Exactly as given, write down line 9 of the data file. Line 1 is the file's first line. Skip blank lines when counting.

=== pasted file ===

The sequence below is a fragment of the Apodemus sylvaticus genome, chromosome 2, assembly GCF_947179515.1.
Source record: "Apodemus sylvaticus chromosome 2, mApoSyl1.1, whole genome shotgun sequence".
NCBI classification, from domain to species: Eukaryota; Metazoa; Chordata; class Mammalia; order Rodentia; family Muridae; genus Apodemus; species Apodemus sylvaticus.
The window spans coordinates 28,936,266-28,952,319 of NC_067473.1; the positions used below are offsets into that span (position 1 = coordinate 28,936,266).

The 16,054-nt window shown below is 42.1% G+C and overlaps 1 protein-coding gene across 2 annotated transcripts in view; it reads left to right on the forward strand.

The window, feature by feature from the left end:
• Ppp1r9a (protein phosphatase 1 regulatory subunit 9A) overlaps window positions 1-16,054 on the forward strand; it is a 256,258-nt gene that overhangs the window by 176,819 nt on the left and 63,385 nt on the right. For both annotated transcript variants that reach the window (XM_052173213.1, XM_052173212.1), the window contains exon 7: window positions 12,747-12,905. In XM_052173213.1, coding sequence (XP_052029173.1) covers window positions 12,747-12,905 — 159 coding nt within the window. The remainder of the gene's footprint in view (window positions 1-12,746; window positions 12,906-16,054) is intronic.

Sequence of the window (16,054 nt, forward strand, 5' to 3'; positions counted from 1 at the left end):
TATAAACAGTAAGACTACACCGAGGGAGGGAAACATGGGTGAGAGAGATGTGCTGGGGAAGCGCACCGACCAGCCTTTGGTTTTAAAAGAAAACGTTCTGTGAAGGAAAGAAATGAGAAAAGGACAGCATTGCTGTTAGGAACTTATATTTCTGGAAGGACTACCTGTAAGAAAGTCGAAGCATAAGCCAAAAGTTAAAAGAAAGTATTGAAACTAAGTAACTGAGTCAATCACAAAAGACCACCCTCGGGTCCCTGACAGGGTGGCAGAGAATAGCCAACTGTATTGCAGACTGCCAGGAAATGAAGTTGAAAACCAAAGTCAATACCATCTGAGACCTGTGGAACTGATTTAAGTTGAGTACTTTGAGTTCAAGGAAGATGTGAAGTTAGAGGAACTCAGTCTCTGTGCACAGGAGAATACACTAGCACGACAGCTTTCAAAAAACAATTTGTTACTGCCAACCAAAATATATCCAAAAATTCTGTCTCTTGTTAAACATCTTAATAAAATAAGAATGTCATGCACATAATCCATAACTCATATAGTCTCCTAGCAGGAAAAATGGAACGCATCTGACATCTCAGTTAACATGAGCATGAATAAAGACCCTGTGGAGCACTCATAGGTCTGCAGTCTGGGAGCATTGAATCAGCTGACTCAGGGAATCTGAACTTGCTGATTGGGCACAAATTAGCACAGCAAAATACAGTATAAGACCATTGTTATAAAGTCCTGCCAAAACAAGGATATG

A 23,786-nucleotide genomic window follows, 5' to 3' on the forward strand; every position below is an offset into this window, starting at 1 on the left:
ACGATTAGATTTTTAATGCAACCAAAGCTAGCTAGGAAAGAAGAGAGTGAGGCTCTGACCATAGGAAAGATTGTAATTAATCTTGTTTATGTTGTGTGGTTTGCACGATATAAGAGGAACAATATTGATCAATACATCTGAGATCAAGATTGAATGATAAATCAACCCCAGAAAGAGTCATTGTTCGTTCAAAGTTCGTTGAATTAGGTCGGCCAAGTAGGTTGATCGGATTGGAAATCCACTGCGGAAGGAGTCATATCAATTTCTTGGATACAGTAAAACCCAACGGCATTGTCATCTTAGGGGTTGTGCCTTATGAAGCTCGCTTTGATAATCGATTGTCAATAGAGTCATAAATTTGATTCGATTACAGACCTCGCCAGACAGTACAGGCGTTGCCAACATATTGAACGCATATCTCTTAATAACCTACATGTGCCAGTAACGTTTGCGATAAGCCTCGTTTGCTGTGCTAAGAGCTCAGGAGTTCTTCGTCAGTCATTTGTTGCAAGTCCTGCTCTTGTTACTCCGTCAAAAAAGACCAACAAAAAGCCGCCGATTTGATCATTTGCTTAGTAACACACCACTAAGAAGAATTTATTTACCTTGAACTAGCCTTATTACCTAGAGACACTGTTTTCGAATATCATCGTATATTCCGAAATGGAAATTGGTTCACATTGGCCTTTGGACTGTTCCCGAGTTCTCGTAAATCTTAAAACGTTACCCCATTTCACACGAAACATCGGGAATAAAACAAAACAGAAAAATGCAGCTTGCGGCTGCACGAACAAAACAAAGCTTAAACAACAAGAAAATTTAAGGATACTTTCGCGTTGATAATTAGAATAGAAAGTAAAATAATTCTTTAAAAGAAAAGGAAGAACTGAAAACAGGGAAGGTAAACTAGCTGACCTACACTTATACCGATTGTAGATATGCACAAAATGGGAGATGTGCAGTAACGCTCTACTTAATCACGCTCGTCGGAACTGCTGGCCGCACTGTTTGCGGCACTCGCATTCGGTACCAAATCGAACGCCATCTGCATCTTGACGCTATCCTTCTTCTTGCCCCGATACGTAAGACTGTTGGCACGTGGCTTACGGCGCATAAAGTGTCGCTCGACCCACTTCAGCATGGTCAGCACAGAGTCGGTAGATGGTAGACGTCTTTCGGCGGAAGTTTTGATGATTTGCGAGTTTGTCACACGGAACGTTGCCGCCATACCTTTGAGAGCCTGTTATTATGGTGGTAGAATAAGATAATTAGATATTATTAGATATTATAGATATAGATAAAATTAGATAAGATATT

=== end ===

TATAAACAGTAAGACTACACCGAGGGAGGGAAACATGGGTGAGAGAGATGTGCTGGGGAAGCGCACCGACCAGCCTTTGGTTTTAAAAGAAAACGTTCTGTGAAGGAAAGAAATGAGAAAAGGACAGCATTGCTGTTAGGAACTTATATTTCTGGAAGGACTACCTGTAAGAAAGTCGAAGCATAAGCCAAAAGTTAAAAGAAAGTATTGAAACTAAGTAACTGAGTCAATCACAAAAGACCACCCTCGGGTCCCTGACAGGGTGGCAGAGAATAGCCAACTGTATTGCAGACTGCCAGGAAATGAAGTTGAAAACCAAAGTCAATACCATCTGAGACCTGTGGAACTGATTTAAGTTGAGTACTTTGAGTTCAAGGAAGATGTGAAGTTAGAGGAACTCAGTCTCTGTGCACAGGAGAATACACTAGCACGACAGCTTTCAAAAAACAATTTGTTACTGCCAACCAAAATATATCCAAAAATTCTGTCTCTTGTTAAACATCTTAATAAAATAAGAATGTCATGCACATAATCCATAACTCATATAGTCTCCTAGCAGGAAAAATGGAACGCATCTGACATCTCAGTTAACATGAGCATGAATAAAGACCCTGTGGAGCACTCATAGGTCTGCAGTCTGGGAGCATTGAATCAGCTGACTCAGGGAATCTGAACTTGCTGATTGGGCACAAATTAGCACAGCAAAATACAGTATAAGACCATTGTTATAAAGTCCTGCCAAAACAAGGATATG